Another feature is:rolex uk Portugal series Tourbillon reverse jump fake watches with a new custom tailored exquisite Santoni crocodile leather strap - this piece of fake watches
American Journalism Review
More Crossfire  | American Journalism Review
 AJR  Letters
From AJR,   August/September 2004

More Crossfire   

In "Caught in the Crossfire" (June/July), Barbara Matusow states, "NBC and CBS are seldom criticized in part because they do so little coverage of the Arab-Israeli conflict." Clearly, your editors thought these words were noteworthy: They displayed them in a banner that ran across an entire page of the article.

For the record, according to Andrew Tyndall of the Tyndall Report (which chronicles the content of the network evening news programs), here are the total minutes each of the weekday network programs devoted to the Israeli-Palestinian conflict in the years 2000 through 2003: NBC, 655; CBS, 637; and ABC, 583.

While Matusow was wrong about the amount of our coverage, she was right when she said it is seldom criticized. We believe there's a very good reason for this: Our coverage goes to great lengths to portray with balance and fairness the complexities of the ongoing Israeli-Palestinian struggle. Lest you think this statement is merely self-serving, these are the very qualities mentioned in the citation that accompanied the award of an Alfred I. duPont-Columbia University silver baton in January 2003 to NBC News and Martin Fletcher for coverage of the Israeli-Palestinian conflict.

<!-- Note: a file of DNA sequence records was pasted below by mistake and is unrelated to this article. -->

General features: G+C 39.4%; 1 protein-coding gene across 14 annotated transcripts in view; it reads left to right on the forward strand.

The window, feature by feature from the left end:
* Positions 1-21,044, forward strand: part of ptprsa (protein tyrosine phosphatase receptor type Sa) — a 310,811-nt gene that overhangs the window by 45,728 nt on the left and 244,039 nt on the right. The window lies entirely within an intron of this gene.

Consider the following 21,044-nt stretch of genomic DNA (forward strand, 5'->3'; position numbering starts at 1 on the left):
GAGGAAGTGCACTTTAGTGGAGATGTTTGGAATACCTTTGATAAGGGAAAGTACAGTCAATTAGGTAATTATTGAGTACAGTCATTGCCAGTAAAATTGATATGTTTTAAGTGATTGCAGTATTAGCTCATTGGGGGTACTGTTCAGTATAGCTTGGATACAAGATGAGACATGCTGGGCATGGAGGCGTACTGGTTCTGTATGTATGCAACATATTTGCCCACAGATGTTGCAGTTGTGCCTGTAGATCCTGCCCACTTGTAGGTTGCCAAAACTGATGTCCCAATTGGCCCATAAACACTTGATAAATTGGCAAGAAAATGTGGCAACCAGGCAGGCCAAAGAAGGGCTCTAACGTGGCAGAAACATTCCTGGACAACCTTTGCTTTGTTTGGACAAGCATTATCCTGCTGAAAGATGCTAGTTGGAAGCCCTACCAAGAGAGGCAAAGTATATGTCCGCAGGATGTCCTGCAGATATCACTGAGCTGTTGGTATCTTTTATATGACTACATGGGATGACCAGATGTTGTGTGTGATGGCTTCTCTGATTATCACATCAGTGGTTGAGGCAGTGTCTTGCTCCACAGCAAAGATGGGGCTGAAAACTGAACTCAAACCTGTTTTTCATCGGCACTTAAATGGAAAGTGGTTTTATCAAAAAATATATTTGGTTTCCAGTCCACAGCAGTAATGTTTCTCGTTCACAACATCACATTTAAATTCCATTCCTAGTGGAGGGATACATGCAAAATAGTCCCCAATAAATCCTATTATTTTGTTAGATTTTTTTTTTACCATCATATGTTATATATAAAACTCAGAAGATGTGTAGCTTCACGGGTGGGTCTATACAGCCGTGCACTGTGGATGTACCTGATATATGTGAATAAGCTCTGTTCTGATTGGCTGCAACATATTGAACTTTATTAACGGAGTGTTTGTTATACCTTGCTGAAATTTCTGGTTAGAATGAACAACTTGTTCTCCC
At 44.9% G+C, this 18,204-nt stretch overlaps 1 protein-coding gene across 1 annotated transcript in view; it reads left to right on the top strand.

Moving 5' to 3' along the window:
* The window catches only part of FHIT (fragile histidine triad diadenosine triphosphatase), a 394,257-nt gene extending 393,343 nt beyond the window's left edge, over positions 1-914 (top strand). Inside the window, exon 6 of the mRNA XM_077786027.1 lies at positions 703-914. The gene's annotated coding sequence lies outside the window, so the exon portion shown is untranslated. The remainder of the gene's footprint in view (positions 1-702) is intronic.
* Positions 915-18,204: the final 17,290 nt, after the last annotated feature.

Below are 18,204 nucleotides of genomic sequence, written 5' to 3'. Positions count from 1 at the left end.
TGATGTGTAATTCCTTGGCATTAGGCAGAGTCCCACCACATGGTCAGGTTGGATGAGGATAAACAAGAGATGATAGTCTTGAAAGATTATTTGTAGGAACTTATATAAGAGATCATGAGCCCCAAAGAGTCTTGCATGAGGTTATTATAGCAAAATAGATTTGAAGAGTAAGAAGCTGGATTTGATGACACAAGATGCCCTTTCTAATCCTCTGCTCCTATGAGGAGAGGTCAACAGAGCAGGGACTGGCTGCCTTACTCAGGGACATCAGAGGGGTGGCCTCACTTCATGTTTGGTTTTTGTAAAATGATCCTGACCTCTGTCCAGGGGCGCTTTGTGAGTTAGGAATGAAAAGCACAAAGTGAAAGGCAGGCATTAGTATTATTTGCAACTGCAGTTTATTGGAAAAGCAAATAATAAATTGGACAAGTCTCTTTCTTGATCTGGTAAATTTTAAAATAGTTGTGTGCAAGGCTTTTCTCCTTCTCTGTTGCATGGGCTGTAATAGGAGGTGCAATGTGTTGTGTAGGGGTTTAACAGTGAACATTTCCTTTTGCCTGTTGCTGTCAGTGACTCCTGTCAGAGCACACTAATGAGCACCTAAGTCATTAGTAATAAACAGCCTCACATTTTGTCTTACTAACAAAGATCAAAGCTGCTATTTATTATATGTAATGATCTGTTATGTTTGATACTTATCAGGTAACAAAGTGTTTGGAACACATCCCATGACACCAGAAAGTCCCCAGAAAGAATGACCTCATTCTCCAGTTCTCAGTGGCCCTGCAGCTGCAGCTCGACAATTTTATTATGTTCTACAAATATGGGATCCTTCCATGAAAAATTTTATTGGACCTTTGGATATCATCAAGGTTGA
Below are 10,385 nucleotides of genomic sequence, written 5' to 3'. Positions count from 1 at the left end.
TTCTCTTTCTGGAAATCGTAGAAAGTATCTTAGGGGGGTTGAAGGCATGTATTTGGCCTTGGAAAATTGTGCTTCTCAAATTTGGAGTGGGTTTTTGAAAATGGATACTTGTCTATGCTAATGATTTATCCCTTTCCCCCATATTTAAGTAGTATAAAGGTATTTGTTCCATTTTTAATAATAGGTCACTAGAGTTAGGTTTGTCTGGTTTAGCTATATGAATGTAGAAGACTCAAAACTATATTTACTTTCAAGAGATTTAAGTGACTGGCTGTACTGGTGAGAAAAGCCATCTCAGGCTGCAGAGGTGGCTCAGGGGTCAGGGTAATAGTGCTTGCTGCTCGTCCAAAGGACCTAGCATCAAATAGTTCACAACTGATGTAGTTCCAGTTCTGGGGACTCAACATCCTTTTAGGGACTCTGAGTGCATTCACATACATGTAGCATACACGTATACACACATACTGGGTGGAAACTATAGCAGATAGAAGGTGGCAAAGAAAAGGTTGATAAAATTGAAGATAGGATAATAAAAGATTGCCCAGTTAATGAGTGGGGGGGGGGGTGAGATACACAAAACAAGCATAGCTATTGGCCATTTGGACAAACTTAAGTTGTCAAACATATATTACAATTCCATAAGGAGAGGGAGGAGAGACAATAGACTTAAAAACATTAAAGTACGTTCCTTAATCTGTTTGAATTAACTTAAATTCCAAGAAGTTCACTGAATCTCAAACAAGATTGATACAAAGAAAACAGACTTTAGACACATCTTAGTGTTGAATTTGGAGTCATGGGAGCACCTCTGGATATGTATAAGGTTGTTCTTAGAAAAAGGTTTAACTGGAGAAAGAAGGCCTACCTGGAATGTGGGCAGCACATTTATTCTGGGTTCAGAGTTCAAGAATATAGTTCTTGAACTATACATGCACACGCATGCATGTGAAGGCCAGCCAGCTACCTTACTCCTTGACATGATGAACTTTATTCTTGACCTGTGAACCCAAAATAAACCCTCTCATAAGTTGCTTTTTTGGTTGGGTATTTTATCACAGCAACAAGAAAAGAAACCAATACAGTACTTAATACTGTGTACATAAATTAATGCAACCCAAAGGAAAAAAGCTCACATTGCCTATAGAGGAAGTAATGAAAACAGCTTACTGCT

Bill Wheatley
Vice president
NBC News
New York, New York

Regrettably, Barbara Matusow's article lacked even passing reference to the many substantive concerns raised by the public. Instead, the author caricatured critics generally as self-serving propagandists assailing blameless journalists.

In characterizing the work of CAMERA, Committee for Accuracy in Middle East Reporting in America, the author mentioned a side-note of an in-depth study of National Public Radio. She omitted the central conclusion of the survey, which is prominently stated and illustrated with graphics NPR's disproportionate reliance on Arab or pro-Arab speakers.

Though she asked in an interview what I considered to be the single greatest shortcoming of the media in reporting on the Arab-Israeli conflict, my answer was also omitted from the piece. For the record, this is what I said: In the decade since the signing of the Oslo agreements, the arrival of Yasser Arafat in Gaza and the creation of the Palestinian Authority, the media have overwhelmingly failed to report the indoctrination of the Palestinian public in beliefs antithetical to peace. Arafat promptly turned every apparatus at his disposal to the teaching of hatred and rejection of Israel as a sister nation. Television, radio, newspapers, schools, mosques, summer camps, soccer tournaments, public rallies all became vehicles for the message that Israel and the Jewish people have no historic, legal or religious rights to any of the land and, in fact, are thieves to be driven out.